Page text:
The marathon. I made it. It was incredible, but I have to say also much more difficult than I thought. I’m not entirely sure why I didn’t think about how hard it would be to run 26.2 miles but I just didn’t. I trained (up to 20 miles), I ate well, I read everything I could about getting ready for the race. Sunday morning I was so excited I was actually happy to be up and out the door at 4 a.m. I danced to Michael Jackson at the starting line in the minute before the race started. I just had no idea how weird things get after mile 20, after passing into uncharted territory.
Uncharted territory that looked mostly like this:
Before I ran the race, I thought I knew what I’d write about it. Something along the lines of “it was great-I’m so proud-so interesting to run my first race in my hometown” and figured I’d draw some kind of interesting parallel between running a significant race in a town I wanted to run away from for so many years, etc.
But while I was running I what I actually spent the most time thinking about (between lip synching to show tunes and “Total Eclipse of the Heart,” and feeling slightly awed by how beautiful the course was) was how lucky I am to have the family I have. I started getting some gnarly blisters around mile 8, which was way too soon, and to avoid thinking about how uncomfortable that was I just focused on seeing my family sometime between mile 14 and 15. I worked. Look how happy they made me:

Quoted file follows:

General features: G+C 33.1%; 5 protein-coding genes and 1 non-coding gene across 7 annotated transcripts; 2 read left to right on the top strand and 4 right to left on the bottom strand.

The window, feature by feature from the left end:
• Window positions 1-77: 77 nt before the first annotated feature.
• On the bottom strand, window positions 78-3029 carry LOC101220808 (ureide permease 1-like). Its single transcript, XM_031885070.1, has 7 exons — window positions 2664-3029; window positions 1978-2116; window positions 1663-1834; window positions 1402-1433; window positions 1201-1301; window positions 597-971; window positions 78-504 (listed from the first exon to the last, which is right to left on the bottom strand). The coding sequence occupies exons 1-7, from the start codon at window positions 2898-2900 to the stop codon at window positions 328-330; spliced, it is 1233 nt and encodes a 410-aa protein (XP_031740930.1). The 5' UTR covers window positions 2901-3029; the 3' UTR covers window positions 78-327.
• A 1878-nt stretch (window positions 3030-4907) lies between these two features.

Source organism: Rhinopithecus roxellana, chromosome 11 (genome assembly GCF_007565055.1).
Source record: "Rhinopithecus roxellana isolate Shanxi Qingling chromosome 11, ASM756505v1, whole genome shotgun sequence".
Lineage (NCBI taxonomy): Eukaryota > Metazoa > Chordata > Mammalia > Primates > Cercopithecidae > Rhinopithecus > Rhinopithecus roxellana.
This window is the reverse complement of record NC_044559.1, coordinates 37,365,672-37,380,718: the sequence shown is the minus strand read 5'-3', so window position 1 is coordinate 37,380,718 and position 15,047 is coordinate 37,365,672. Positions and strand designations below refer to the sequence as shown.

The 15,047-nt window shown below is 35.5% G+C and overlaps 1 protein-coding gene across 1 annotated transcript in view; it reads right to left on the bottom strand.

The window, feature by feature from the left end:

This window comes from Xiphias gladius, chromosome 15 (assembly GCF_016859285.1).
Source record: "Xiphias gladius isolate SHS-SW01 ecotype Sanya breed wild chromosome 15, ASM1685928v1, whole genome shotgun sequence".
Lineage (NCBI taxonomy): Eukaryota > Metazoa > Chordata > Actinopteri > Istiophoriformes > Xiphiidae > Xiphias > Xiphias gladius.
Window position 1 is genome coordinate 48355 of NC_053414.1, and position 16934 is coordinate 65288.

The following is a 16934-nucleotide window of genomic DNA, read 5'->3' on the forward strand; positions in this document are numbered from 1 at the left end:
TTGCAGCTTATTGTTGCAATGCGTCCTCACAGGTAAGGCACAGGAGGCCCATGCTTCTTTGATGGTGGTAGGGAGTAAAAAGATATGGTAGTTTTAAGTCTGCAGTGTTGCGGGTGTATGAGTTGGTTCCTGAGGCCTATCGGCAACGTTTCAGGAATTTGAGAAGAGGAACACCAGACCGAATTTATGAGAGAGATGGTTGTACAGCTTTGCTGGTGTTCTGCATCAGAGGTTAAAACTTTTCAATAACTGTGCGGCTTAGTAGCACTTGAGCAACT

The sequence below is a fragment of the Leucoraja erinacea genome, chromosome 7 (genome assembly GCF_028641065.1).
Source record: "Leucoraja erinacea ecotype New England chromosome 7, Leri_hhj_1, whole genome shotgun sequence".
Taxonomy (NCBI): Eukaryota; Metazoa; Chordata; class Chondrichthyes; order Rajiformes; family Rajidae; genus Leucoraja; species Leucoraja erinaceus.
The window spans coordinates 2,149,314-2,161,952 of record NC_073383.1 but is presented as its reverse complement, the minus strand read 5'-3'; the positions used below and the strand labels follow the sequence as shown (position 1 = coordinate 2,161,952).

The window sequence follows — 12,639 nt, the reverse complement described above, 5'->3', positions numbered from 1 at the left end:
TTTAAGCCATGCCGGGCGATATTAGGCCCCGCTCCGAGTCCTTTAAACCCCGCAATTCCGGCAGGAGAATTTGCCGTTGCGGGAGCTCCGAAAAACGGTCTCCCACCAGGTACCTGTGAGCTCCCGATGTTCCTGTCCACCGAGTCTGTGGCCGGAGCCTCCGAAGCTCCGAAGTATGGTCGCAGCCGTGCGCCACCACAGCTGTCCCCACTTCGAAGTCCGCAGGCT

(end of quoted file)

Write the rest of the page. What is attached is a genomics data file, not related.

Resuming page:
I know for certain that I would not have completed the race if not for my family. Around mile 18 I was exhausted and frustrated and wanted to quit. And then I caught sight of my Grammy and Papa on the side of the road, smiling. I grabbed my Papa and made him run half a mile with me and that is honestly the moment that I knew I wouldn’t quit even though I wanted to. From mile 20 on I had a family member with me for at least part of every mile. My dad and Oliver hung in with me for a mile each, my mom jogged with me briefly – but if you know my mom and her background you know that’s pretty amazing. Even my little sis jogged a half mile with me in her Toms. That must’ve hurt.
God, I love them. I love how in my family we don’t do anything alone. When something great happens to one of us, it happens to all of us. Something bad happens, we’re all devastated. It can get annoying, but when you’re trying to do something like recover from a broken jaw (my brother), raise money for your low income student’s prom (my dad), or finish the last six miles of a marathon, it’s pretty amazing.
Despite the blisters, the weird cramp in my glutes (I ran like six miles punching myself in the butt to get it to go away) and the strange mental experience past 20 miles, I can honestly say I can’t wait for the next one. As long as my family is there.